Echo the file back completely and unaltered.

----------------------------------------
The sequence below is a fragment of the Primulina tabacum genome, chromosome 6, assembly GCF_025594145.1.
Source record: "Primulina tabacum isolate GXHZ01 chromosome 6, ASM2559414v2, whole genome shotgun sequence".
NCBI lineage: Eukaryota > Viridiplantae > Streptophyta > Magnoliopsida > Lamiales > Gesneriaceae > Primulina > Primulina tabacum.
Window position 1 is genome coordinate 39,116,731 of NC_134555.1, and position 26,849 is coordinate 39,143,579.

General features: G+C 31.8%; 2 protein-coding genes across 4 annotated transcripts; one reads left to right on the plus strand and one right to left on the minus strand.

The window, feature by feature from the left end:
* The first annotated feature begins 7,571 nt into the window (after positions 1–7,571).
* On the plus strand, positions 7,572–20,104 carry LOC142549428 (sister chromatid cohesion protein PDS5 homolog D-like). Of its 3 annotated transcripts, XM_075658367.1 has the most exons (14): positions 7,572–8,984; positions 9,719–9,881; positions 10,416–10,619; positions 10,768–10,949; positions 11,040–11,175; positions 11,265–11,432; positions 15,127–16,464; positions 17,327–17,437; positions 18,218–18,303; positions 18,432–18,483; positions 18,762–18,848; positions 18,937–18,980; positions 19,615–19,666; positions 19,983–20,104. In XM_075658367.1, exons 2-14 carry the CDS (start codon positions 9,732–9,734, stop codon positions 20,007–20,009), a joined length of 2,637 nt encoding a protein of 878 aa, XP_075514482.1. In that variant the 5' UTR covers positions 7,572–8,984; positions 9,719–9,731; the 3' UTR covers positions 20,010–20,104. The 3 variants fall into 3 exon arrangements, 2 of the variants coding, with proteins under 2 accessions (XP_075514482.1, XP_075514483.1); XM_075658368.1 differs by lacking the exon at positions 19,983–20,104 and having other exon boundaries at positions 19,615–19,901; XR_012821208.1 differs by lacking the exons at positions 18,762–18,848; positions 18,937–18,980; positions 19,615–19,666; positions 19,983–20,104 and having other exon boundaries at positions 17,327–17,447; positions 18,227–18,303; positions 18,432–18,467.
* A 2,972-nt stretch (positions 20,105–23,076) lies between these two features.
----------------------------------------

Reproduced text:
The sequence below is a fragment of the Primulina tabacum genome, chromosome 6, assembly GCF_025594145.1.
Source record: "Primulina tabacum isolate GXHZ01 chromosome 6, ASM2559414v2, whole genome shotgun sequence".
NCBI lineage: Eukaryota > Viridiplantae > Streptophyta > Magnoliopsida > Lamiales > Gesneriaceae > Primulina > Primulina tabacum.
Window position 1 is genome coordinate 39,116,731 of NC_134555.1, and position 26,849 is coordinate 39,143,579.

General features: G+C 31.8%; 2 protein-coding genes across 4 annotated transcripts; one reads left to right on the plus strand and one right to left on the minus strand.

The window, feature by feature from the left end:
* The first annotated feature begins 7,571 nt into the window (after positions 1–7,571).
* On the plus strand, positions 7,572–20,104 carry LOC142549428 (sister chromatid cohesion protein PDS5 homolog D-like). Of its 3 annotated transcripts, XM_075658367.1 has the most exons (14): positions 7,572–8,984; positions 9,719–9,881; positions 10,416–10,619; positions 10,768–10,949; positions 11,040–11,175; positions 11,265–11,432; positions 15,127–16,464; positions 17,327–17,437; positions 18,218–18,303; positions 18,432–18,483; positions 18,762–18,848; positions 18,937–18,980; positions 19,615–19,666; positions 19,983–20,104. In XM_075658367.1, exons 2-14 carry the CDS (start codon positions 9,732–9,734, stop codon positions 20,007–20,009), a joined length of 2,637 nt encoding a protein of 878 aa, XP_075514482.1. In that variant the 5' UTR covers positions 7,572–8,984; positions 9,719–9,731; the 3' UTR covers positions 20,010–20,104. The 3 variants fall into 3 exon arrangements, 2 of the variants coding, with proteins under 2 accessions (XP_075514482.1, XP_075514483.1); XM_075658368.1 differs by lacking the exon at positions 19,983–20,104 and having other exon boundaries at positions 19,615–19,901; XR_012821208.1 differs by lacking the exons at positions 18,762–18,848; positions 18,937–18,980; positions 19,615–19,666; positions 19,983–20,104 and having other exon boundaries at positions 17,327–17,447; positions 18,227–18,303; positions 18,432–18,467.
* A 2,972-nt stretch (positions 20,105–23,076) lies between these two features.